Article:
Again, referring to Jesus' teaching, we don't know the state or the time of God's visitation. A bright and wonderful nation may just be destroyed, and not for its sin, but so that God's is proven righteous and everyone a sinner. We know the warning, that too much good spoils. We might not even devolve into debauchery, it may simply be the idolatry of nation worship, a belief that the world we live in now is world that is promised. We can by complacence begin to deny Christ even while honoring him.

Anyway- You're right. We must call for the nation to repent. The unfortunate message that often accompanies that is that if it does good times are in store. We need to be clearer in our promise, which is not that God will bless necessarily in matters of good and prosperity, peace and comfort, but that he will bless them with the knowledge of the promise of the Gospel, if they repentant... and believe.

natamllc said...

Martin Luther has an excellent sermon preached in 1526 on this subject. His insight is spot on with the Word of God and this word of yours, TF.

In essence he teaches what you are today with regard to national sins and national judgment.

This word of yours is a fruitful word TF. I would that there would be ears to hear it??

I would go to it with these words this way.

First, from Proverbs:

Pro 8:12 "I, wisdom, dwell with prudence, and I find knowledge and discretion.
Pro 8:13 The fear of the LORD is hatred of evil. Pride and arrogance and the way of evil and perverted speech I hate.
Pro 8:14 I have counsel and sound wisdom; I have insight; I have strength.
Pro 8:15 By me kings reign, and rulers decree what is just;
Pro 8:16 by me princes rule, and nobles, all who govern justly.

And prior to that, this:

Pro 3:1 My son, do not forget my teaching, but let your heart keep my commandments,
Pro 3:2 for length of days and years of life and peace they will add to you.
Pro 3:3 Let not steadfast love and faithfulness forsake you; bind them around your neck; write them on the tablet of your heart.
Pro 3:4 So you will find favor and good success in the sight of God and man.

What can we learn from these Words?

Of the many things, I am sure, there is this sense that God does lengthen, thus, shorten one's days for walking in His obedience to the Faith once delivered to the Saints.

Moses, at Ps. 90 teaches us to number our days.

Now, I would come to these Words, given to a man by Gabriel, the Angel who stands in the Presence of God:::>

Luk 1:18 And Zechariah said to the angel, "How shall I know this? For I am an old man, and my wife is advanced in years."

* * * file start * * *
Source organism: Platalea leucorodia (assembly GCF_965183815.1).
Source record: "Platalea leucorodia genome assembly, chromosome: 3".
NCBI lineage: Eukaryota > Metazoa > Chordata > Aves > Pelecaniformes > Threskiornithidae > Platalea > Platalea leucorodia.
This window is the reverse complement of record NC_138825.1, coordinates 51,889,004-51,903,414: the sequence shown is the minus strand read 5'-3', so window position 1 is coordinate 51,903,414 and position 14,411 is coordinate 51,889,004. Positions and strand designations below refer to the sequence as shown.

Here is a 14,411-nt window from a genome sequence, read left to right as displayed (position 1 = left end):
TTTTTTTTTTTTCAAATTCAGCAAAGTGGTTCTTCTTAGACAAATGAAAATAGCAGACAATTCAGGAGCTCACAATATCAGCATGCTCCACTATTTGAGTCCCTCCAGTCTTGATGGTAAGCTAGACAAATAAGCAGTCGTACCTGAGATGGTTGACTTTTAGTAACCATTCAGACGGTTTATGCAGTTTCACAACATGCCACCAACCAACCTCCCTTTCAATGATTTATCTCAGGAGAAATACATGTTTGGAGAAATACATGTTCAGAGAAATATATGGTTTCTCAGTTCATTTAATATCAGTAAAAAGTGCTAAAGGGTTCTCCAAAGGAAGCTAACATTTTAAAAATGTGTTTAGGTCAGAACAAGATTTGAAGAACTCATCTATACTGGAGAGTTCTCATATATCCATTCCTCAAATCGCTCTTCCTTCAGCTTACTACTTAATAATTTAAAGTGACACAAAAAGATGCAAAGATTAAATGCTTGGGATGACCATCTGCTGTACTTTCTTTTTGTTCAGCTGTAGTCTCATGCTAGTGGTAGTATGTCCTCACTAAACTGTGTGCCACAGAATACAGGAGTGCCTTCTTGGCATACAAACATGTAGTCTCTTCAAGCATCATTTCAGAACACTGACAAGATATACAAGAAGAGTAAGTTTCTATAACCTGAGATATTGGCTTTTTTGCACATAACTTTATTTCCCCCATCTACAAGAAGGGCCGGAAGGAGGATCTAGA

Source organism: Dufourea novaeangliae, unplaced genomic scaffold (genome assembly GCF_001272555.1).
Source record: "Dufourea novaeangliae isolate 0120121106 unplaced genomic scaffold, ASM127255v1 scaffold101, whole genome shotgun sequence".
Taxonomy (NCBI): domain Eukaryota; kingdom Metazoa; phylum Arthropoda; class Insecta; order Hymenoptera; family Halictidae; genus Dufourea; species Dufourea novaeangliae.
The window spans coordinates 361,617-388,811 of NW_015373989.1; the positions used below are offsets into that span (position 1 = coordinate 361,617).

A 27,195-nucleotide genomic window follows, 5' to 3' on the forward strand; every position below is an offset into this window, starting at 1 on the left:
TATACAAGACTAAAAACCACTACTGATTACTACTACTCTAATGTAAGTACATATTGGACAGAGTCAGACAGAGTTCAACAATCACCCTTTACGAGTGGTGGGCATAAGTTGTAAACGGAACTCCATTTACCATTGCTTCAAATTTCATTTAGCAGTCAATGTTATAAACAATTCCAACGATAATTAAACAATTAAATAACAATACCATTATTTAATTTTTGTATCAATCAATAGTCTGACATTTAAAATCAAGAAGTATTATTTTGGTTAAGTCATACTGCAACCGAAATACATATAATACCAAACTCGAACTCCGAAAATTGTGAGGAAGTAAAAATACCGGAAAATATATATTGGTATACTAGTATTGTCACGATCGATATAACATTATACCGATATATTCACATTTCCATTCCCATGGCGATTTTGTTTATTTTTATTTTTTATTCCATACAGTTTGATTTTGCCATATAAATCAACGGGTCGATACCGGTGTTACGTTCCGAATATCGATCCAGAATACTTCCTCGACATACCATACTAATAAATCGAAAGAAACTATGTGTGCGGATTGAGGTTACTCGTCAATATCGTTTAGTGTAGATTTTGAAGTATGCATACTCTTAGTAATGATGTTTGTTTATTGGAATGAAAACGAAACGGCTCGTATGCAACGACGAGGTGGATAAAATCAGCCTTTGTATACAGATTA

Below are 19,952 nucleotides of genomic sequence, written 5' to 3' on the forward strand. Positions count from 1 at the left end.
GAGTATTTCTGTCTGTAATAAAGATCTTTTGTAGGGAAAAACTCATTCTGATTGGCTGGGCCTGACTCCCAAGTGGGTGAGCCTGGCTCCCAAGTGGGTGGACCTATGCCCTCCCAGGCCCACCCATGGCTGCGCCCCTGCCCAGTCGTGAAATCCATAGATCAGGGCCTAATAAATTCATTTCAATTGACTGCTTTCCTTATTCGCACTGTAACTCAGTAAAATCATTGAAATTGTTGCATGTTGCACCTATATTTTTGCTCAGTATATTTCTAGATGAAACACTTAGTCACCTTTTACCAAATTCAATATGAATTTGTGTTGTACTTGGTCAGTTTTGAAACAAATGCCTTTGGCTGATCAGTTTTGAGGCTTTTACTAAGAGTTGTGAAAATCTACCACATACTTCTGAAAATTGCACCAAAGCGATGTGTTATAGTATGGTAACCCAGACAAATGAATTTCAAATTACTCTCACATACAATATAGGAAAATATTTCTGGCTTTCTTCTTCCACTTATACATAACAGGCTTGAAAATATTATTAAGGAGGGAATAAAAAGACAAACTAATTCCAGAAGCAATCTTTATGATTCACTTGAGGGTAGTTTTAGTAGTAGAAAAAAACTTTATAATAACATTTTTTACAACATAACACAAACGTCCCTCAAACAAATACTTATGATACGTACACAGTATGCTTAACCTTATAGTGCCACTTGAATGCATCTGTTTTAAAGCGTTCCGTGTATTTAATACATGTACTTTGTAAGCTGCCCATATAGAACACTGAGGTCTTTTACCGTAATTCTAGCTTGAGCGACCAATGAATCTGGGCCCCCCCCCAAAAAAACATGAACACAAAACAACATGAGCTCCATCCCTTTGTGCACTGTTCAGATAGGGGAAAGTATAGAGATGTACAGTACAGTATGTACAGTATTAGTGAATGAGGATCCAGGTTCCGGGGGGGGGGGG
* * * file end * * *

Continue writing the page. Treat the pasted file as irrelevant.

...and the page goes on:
Luk 1:19 And the angel answered him, "I am Gabriel. I stand in the presence of God, and I was sent to speak to you and to bring you this good news.
Luk 1:20 And behold, you will be silent and unable to speak until the day that these things take place, because you did not believe my words, which will be fulfilled in their time."

Here we see the Angel establish a Truth about God and His Word that we ought to pay close attention too. We too should believe His Words, "which will be fulfilled in their time."

Now, this man is of an order of the Priesthood which was established again by King David.

natamllc said...

There is this understanding taught by King David, here:

1Ch 16:11 Seek the LORD and his strength; seek his presence continually!
1Ch 16:12 Remember the wondrous works that he has done, his miracles and the judgments he uttered,
1Ch 16:13 O offspring of Israel his servant, sons of Jacob, his chosen ones!
1Ch 16:14 He is the LORD our God; his judgments are in all the earth.

and here:

1Ch 16:19 When you were few in number, and of little account, and sojourners in it,
1Ch 16:20 wandering from nation to nation, from one kingdom to another people,
1Ch 16:21 he allowed no one to oppress them; he rebuked kings on their account,
1Ch 16:22 saying, "Touch not my anointed ones, do my prophets no harm!"
1Ch 16:23 Sing to the LORD, all the earth! Tell of his salvation from day to day.
1Ch 16:24 Declare his glory among the nations, his marvelous works among all the peoples!

and then these revealing Words, here:

1Ch 16:31 Let the heavens be glad, and let the earth rejoice, and let them say among the nations, "The LORD reigns!"
1Ch 16:32 Let the sea roar, and all that fills it; let the field exult, and everything in it!
1Ch 16:33 Then shall the trees of the forest sing for joy before the LORD, for he comes to judge the earth.

Knowing these things, that that Gabriel spoke to Zachariah:

"which will be fulfilled in their time."

and that there, that Christ is coming to judge the earth and all nations should heed this revelation, we then see there in 1 Chron. 16 this admonition:

1Ch 16:35 Say also: "Save us, O God of our salvation, and gather and deliver us from among the nations, that we may give thanks to your holy name, and glory in your praise.

With this that I have written I would go to your words Strong Tower:

"....The aspects of God's cursing a nation are hard to ferret out."

And add that it seems clear to me that God will bring His Word of wrath and judgment not only on individuals for specific reasons, He also will bring national wrath and retribution upon all the nations at the end of the final age with this caveat, to those who "say also":::>

"Save us, O God of our salvation, and gather and deliver us from among the nations, that we may give thanks to your holy name, and glory in your praise....".

I leave this exhortation of Scripture out here then by Peter for consideration and behavioral modification by the Spirit of Grace, Mercy and Truth:::>

2Pe 3:11 Since all these things are thus to be dissolved, what sort of people ought you to be in lives of holiness and godliness,
2Pe 3:12 waiting for and hastening the coming of the day of God, because of which the heavens will be set on fire and dissolved, and the heavenly bodies will melt as they burn!
2Pe 3:13 But according to his promise we are waiting for new heavens and a new earth in which righteousness dwells.
2Pe 3:14 Therefore, beloved, since you are waiting for these, be diligent to be found by him without spot or blemish, and at peace.

And I say, "hasten" "hasten" "hasten" the coming of the day of God!